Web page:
A Nordic diet could reduce the dangers of being overweight, a study suggests. Scientists at the University of Eastern Finland found that eating fish, berries, wholegrains and vegetables reduces genes associated with inflammation linked to chronic diseases.
Middle-aged men and women with signs of metabolic syndrome (a combination of diabetes, high blood pressure and obesity) ate the “Viking diet”, including three portions of fish a week, low-fat dairy products and rapeseed oil. While their weight remained the same, some inflammation-associated genes were lowered.
The Finnish team says the potential of food to affect inflammation-associated genes without weight loss could be key in fighting metabolic syndrome and other chronic conditions.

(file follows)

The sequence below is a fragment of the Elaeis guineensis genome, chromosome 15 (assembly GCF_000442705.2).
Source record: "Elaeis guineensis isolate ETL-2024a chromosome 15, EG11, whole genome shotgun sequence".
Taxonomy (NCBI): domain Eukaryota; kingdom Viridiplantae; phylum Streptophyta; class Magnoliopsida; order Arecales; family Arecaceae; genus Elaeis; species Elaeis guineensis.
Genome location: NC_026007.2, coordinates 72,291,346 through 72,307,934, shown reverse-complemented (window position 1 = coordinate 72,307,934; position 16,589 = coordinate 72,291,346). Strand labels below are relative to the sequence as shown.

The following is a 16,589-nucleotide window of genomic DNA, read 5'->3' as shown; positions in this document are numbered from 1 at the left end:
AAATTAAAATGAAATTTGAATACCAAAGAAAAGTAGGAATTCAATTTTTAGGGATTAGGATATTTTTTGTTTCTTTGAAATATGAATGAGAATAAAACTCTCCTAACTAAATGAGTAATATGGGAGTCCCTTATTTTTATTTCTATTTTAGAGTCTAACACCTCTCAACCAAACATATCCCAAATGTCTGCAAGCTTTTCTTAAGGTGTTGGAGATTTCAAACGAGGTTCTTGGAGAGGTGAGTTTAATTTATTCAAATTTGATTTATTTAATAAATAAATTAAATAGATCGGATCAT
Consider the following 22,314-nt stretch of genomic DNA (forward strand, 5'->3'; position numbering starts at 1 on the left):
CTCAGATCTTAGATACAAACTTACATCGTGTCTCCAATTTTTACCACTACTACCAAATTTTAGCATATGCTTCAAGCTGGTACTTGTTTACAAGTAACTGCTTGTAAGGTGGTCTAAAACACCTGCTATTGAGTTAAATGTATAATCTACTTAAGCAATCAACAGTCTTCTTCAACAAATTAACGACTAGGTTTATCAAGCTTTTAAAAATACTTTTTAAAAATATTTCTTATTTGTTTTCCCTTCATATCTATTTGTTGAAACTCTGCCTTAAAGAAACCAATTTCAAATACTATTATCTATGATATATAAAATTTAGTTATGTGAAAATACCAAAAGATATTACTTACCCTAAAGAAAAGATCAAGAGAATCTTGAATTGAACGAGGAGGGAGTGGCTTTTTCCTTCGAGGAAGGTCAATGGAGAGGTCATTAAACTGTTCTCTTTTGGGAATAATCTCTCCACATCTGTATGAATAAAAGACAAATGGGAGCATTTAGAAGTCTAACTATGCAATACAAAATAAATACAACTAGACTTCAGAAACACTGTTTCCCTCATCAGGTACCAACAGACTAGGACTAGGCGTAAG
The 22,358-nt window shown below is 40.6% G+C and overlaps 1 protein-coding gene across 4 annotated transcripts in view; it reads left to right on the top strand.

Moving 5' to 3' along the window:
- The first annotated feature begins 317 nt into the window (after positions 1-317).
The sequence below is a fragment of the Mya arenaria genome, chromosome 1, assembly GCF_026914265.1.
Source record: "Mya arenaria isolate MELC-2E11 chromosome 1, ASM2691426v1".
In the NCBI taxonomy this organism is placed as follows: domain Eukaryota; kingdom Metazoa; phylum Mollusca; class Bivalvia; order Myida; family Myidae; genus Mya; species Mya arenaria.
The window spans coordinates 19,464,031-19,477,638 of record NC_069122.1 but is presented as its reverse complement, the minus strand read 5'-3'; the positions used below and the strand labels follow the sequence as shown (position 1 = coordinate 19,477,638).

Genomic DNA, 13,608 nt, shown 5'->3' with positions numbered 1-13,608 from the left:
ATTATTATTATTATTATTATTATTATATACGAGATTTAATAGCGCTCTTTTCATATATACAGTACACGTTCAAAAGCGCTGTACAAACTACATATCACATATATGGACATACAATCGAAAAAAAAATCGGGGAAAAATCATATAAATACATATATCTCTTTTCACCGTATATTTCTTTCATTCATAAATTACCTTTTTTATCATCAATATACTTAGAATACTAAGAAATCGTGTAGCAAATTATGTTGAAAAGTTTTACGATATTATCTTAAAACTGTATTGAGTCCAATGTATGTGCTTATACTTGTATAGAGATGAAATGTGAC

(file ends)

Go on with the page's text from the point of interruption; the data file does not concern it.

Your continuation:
The findings were published in The American Journal of Clinical Nutrition. The study follows research carried out at the University of Copenhagen last year, which showed that participants who followed a Nordic diet for six months lost more weight and had lower blood pressure than those who followed a conventional diet.